As I write this, the engine room is carefully adjusting the ship's ballast. This is an interesting physics problem for all you scholars out there. As we burn fuel, we transform the heavy liquid into a gas exhaust that leaves the confines of the ship. Therefore, we're getting lighter.
As we get lighter, we sit higher in the water, losing some stability. How do you correct for that? Can you think of a way to do it? Well, this is actually a topic I overheard Captain George Silva discussing with Chief Engineer Jeff Little and First Engineer Jim Schubert.
If you guessed that the best way to offset the weight of the fuel lost is to replace it with salt water, you're right! Underneath the lowest decks of the ship are the fuel containers and ballast containers. They run all the way from the bow to the stern and all the way from port to starboard. As you may imagine, it pays to have many tanks of different sizes in many locations. But how do you know when to fill certain tanks?
"Well, there's actually a stability program, that takes into account different factors associated with the stability of the ship," said Jim. There are many things to consider, including how far the ship could tip before it would roll over, bow vs. stern trim, port vs. starboard list, and the comfort of passengers (to prevent seasickness).
In addition to all those, this program is designed specifically for Atlantis. It factors in the location and weight of critical equipment such as the cranes, A-frame, and Alvin. That's why it's also important for scientists to provide weights and locations of any significant equipment they add to the ship. As fuel is burned, the computer program factors in all of these issues and decides which ballast tanks to fill.
"Tanks are either completely filled or empty so as to prevent the water from sloshing and upsetting the balance," Jim continued. As we've been traveling and burning fuel, we've been filling the ballast tanks. So now, we have a fair amount of water and less fuel.
How do you keep the tanks from corroding in the salt water? "The ballast tanks are concrete-lined and they have sacrificial zincs," explained Jeff. These zincs are common on ships in places that come in contact with salt water. The idea is that the corrosion takes place on the zinc instead of on the steel.
"It's also important to remember that the fuel and water are in separate tanks, so there is no mixing of fuel and water."
When we come into San Diego, the first order of business will be refueling at a fuel dock. This is an island-like platform with large containers of diesel fuel.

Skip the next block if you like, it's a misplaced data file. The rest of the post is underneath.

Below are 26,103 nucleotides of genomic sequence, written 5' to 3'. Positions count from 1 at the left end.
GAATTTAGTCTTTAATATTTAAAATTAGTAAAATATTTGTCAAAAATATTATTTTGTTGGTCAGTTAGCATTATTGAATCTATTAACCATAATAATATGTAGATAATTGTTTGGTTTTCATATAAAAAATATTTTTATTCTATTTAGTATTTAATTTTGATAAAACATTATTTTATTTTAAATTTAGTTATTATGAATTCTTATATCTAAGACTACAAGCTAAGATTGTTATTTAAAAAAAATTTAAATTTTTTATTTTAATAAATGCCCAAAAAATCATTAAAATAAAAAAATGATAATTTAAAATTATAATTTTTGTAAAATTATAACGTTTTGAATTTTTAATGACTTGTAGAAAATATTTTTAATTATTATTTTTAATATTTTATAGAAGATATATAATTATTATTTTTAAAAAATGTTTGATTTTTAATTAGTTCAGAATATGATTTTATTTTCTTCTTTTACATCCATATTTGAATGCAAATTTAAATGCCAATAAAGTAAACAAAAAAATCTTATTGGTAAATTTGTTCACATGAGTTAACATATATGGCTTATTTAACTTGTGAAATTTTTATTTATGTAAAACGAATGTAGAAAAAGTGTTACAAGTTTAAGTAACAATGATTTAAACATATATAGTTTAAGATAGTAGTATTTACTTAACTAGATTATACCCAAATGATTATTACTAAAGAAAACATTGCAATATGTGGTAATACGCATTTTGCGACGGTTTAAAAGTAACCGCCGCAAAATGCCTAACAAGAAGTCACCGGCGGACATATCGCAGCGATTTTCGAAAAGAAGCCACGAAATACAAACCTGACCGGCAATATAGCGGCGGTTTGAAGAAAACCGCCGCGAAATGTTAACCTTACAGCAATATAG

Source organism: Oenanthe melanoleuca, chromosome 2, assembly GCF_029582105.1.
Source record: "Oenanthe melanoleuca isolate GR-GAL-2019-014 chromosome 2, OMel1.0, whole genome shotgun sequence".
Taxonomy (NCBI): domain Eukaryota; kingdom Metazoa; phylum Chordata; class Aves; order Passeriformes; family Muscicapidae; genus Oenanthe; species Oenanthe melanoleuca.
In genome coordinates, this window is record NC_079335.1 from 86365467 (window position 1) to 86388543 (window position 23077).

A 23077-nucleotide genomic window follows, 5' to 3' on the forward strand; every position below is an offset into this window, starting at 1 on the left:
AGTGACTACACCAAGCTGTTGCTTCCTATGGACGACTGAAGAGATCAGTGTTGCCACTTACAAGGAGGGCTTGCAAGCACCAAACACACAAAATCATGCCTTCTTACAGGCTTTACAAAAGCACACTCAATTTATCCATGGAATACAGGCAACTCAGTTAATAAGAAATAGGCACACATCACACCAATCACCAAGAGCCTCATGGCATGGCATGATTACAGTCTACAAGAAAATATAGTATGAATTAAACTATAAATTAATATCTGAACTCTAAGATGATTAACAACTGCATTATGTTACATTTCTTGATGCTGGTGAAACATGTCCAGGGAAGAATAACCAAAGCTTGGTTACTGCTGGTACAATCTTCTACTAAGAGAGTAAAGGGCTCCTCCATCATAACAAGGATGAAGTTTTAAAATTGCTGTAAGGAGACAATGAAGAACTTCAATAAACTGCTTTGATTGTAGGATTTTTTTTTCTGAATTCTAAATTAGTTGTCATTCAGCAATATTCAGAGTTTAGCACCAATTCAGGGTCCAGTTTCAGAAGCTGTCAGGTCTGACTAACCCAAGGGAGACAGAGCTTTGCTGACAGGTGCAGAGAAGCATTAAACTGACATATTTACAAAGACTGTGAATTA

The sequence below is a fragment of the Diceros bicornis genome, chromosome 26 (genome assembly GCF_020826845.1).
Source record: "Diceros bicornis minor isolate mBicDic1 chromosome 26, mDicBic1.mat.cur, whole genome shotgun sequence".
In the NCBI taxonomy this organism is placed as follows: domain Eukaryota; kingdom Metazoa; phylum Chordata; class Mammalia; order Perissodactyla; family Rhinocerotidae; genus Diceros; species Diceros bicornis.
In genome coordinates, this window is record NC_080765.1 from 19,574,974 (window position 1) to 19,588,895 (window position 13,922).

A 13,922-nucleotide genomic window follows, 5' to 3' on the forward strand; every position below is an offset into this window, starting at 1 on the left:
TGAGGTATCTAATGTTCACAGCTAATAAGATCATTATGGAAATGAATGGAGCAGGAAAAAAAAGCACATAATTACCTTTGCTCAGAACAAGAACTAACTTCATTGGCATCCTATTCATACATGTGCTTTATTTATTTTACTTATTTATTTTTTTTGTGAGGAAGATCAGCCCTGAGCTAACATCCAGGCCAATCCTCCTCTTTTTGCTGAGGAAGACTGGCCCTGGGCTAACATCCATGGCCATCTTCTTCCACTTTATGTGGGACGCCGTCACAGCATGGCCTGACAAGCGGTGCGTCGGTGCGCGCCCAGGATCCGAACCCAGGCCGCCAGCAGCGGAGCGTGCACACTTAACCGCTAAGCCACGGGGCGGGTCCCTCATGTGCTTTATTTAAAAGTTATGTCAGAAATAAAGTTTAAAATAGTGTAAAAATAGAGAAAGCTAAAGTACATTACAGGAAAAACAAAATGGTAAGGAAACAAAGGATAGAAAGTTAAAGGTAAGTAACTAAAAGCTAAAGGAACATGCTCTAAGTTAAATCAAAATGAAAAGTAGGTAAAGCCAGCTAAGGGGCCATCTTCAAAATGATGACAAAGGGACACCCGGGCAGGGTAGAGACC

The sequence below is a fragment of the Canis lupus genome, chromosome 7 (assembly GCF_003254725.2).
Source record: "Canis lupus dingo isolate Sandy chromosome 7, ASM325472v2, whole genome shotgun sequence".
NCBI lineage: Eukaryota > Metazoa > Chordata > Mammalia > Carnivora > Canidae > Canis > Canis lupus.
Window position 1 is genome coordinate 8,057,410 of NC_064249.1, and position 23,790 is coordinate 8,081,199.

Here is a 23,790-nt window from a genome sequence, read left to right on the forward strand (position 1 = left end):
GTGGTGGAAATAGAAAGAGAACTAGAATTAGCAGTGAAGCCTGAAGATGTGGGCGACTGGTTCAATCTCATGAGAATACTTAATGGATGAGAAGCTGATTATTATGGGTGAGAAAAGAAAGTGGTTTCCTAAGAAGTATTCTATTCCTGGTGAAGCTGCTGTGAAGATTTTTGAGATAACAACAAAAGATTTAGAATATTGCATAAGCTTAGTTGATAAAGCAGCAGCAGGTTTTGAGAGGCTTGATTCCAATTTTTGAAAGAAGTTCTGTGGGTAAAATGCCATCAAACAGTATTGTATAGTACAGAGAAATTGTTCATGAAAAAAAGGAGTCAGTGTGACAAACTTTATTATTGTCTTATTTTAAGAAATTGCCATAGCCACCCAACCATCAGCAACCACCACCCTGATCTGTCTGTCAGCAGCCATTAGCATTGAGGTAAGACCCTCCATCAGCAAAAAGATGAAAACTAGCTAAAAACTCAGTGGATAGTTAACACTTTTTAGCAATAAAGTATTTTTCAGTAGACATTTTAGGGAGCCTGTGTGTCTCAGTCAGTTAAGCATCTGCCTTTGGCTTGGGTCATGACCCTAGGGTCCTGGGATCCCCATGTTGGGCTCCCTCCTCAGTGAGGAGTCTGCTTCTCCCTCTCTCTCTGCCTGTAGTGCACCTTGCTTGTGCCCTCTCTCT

"We can take on 20,000 to 30,000 gallons of fuel per hour comfortably," said Jeff. "So, it'll take us about 4 to 5 hours to completely fill up."
This is no small task, because as the fuel is being added, the ballast tanks must be carefully pumped out. In this way, the ship will remain in the same position in the water. The ballast water has an interesting history.
"We need to exchange our ballast water in the open ocean, outside of 200 nautical miles, according to maritime regulations," explained Jeff.
Can you think why it is not permissible to dump water from one port (say Manzanillo, Mexico) into another port (like San Diego, California)? This is not an easy question, but the answer lies in the microscopic organisms living in the water. Atlantis and other ships that travel between ports could potentially carry organisms to new locations, introducing them to environments where they didn't exist before.
These organisms could potentially thrive in their new environment and take over and become invasive and out-compete the organisms that lived there (we call these native species). Since ballast water is one of the primary ways that this could happen, Atlantis and other ships are required to empty their ballast tanks and take on new water in the open ocean, which is believed to contain relatively few numbers of potentially invasive organisms. There are several other ways to minimize introducing new organisms, but this one seems to work well.
Isn't that fuel just going to sit in the tanks in Atlantis on the dock for a while?
"Right," said Jeff. "We add two things to the fuel. One is a treatment for the reduction of smoke when we burn it. The other is to control biological growth. If you let it sit for too long, this fungus will begin to grow."
Where will this fuel be taking Atlantis? Well, after we are unloaded, safely back ashore, Atlantis will begin preparing for its next adventure to Easter Island, off the coast of South America.